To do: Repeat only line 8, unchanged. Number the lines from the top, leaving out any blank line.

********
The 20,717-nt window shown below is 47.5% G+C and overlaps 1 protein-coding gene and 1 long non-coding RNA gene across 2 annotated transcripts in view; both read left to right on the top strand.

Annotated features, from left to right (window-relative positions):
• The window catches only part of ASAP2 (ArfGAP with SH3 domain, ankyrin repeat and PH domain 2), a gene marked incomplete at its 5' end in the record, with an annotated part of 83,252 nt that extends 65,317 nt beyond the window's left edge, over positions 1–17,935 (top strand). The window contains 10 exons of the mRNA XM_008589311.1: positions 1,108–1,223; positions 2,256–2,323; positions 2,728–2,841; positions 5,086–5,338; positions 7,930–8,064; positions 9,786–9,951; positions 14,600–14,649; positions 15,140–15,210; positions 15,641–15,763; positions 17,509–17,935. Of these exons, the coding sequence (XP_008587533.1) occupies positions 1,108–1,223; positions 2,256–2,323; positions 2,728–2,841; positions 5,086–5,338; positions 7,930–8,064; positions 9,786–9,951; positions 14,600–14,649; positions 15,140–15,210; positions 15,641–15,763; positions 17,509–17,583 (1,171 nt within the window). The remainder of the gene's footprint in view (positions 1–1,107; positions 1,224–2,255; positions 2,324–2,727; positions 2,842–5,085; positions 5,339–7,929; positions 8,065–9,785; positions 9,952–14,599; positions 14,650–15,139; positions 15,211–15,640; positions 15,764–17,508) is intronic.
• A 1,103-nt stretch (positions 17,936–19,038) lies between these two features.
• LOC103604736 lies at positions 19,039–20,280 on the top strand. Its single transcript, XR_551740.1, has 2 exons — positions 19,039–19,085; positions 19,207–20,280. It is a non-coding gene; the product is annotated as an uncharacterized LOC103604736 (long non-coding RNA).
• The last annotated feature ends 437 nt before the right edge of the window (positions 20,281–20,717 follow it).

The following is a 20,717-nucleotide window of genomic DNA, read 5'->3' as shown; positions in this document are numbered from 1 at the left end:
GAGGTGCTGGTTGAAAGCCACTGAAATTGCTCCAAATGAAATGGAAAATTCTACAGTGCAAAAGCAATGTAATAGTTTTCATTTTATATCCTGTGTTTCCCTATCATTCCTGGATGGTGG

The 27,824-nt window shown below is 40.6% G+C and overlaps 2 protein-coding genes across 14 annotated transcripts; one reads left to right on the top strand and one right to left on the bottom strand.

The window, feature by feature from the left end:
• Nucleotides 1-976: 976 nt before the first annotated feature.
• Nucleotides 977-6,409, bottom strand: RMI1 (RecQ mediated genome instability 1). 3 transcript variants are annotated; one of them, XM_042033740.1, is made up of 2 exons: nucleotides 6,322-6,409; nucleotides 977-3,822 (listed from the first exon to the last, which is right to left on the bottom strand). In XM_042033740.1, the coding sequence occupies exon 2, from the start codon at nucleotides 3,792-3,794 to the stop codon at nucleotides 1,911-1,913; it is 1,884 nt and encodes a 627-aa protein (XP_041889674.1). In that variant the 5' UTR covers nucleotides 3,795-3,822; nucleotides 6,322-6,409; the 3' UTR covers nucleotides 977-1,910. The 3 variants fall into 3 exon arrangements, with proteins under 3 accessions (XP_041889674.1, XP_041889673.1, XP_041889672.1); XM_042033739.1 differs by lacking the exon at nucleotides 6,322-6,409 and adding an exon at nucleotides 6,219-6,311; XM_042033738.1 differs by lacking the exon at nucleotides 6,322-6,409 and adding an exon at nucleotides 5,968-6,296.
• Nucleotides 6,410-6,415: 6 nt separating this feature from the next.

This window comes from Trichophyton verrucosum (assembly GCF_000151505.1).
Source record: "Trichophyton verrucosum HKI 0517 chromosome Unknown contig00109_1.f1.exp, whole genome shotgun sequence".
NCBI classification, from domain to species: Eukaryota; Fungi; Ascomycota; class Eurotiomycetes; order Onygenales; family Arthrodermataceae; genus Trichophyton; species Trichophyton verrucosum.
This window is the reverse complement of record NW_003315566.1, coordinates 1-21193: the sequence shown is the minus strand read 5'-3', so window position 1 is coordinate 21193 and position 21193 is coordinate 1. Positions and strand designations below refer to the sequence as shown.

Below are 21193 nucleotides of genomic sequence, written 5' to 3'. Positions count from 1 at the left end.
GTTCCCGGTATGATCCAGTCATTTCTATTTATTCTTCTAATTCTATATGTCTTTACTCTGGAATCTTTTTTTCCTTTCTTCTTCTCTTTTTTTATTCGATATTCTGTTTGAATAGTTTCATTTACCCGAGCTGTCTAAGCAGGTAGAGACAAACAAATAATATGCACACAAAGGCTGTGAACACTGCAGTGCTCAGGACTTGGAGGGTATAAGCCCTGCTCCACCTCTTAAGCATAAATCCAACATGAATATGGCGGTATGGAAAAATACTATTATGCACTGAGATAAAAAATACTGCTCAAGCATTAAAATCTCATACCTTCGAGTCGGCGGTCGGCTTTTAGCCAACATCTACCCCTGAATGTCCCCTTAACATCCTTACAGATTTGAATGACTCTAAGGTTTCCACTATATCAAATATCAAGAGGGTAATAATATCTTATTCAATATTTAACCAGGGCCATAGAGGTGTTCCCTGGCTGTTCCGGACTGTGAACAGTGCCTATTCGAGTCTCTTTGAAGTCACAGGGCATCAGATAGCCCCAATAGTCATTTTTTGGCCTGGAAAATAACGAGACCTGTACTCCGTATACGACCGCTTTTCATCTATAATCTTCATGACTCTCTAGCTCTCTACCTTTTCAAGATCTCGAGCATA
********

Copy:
GAGGTGCTGGTTGAAAGCCACTGAAATTGCTCCAAATGAAATGGAAAATTCTACAGTGCAAAAGCAATGTAATAGTTTTCATTTTATATCCTGTGTTTCCCTATCATTCCTGGATGGTGG